Why Is My Cat Shedding So Much Fur?

by Quentin Coleman, Demand Media
    Poor or infrequent grooming makes cats shed loose fur more frequently.

    Poor or infrequent grooming makes cats shed loose fur more frequently.

    It's understandable to worry about your cat if he suddenly starts to go bald, but don't go shopping for a synthetic kitty coat for him just yet. There are various factors that can cause your cat to shed excessively, and some are relatively easy to manage and prevent.

    Seasonal Shedding

    With the exception of hairless breeds, all cats shed fur every day throughout the entire year. New hairs are constantly sprouting from your cat's skin as old ones fall out. As your cat sheds, the hairs either float away into your house or disappear down your cat's throat, only to emerge again when it's time for him to discharge the hairball he's been working on. This routine shedding becomes more severe during the spring, particularly for outdoor cats. The increased rate of shedding is actually triggered by the increased exposure to sunlight resulting from longer days in the spring compared to winter, according to Cat Care Hospital.

    Allergies

    Fortunately for us, humans usually don't have to worry about losing their hair because of allergies, but the same cannot be said for cats. In fact, excessive shedding is a primary symptom of allergen irritation in felines. Skin rashes and irritation resulting from allergies prompt your cat to scratch at the same spot hard and often. He destroys the fragile follicles that hold the base of his hairs in place by scraping his nails across the same patch of skin repeatedly. If your cat frequents the dusty, forgotten corners of the basement, or if he's regularly exposed to pollen, mold or other irritants, then allergies may very well be the reason that your cat has lost some of his sleek.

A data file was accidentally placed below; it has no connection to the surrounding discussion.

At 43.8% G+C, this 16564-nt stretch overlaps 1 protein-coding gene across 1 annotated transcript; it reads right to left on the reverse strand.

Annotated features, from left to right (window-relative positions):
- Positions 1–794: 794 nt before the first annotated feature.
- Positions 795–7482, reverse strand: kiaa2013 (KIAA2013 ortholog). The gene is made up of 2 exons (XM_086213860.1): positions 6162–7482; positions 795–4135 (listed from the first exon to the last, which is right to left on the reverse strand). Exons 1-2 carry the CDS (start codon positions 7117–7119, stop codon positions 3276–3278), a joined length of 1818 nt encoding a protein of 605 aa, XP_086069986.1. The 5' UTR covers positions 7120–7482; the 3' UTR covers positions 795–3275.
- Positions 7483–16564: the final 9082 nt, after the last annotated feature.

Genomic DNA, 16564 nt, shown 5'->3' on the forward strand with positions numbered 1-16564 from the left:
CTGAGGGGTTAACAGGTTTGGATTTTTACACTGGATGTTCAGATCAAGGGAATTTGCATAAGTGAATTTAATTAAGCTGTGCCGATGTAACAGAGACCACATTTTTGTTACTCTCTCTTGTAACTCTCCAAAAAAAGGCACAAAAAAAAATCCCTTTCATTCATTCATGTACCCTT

Ringworm

    You may be surprised to learn that cats and humans are both highly vulnerable to ringworm, which is a skin disorder caused by a fungal infection. Don't worry, your cat won't be sprouting mushrooms any time soon, although you should treat the condition promptly so it doesn't spread to you, your family or other pets. The fungus creates loose rings of damaged skin that expand and multiply as the fungal spores take root on neighboring tissue. Skin infected with fungi becomes brittle and cannot support hair, causing distinct bald patches across your cat's body. While ringworm is certainly an inconvenience, it very rarely poses a serious health issue. Oral anti-fungal medications are prescribed only for the worst cases, while topical ointments and shampoos are recommended for localized infections, according to the ASPCA.

    Sickness

    Shedding can also be a symptom of a more serious problem with your kitty's health. If your furry friend is showing other unusual symptoms, like lack of appetite, digestive troubles or extreme thirst, then you should take him to the vet as soon as possible. Excessive shedding is a symptom of disorders stemming from organ dysfunction, including diabetes and hyperthyroidism, according to Animal Planet. If your cat is feeling under the weather, then he is also less likely to groom himself to remove hairs as they shed. Loose hair from a lack of grooming alone can be overwhelming at first, but brushing your cat's coat for him will help out a lot.

    Resources

    About the Author

    Quentin Coleman has written for several news publications as well as the University of Delaware's public relations department. He also spent more than 10 years working with a local animal shelter to help nurse kittens, treat sick cats and domesticate feral animals. Coleman graduated from the University of Delaware with a bachelor's degree in journalism.

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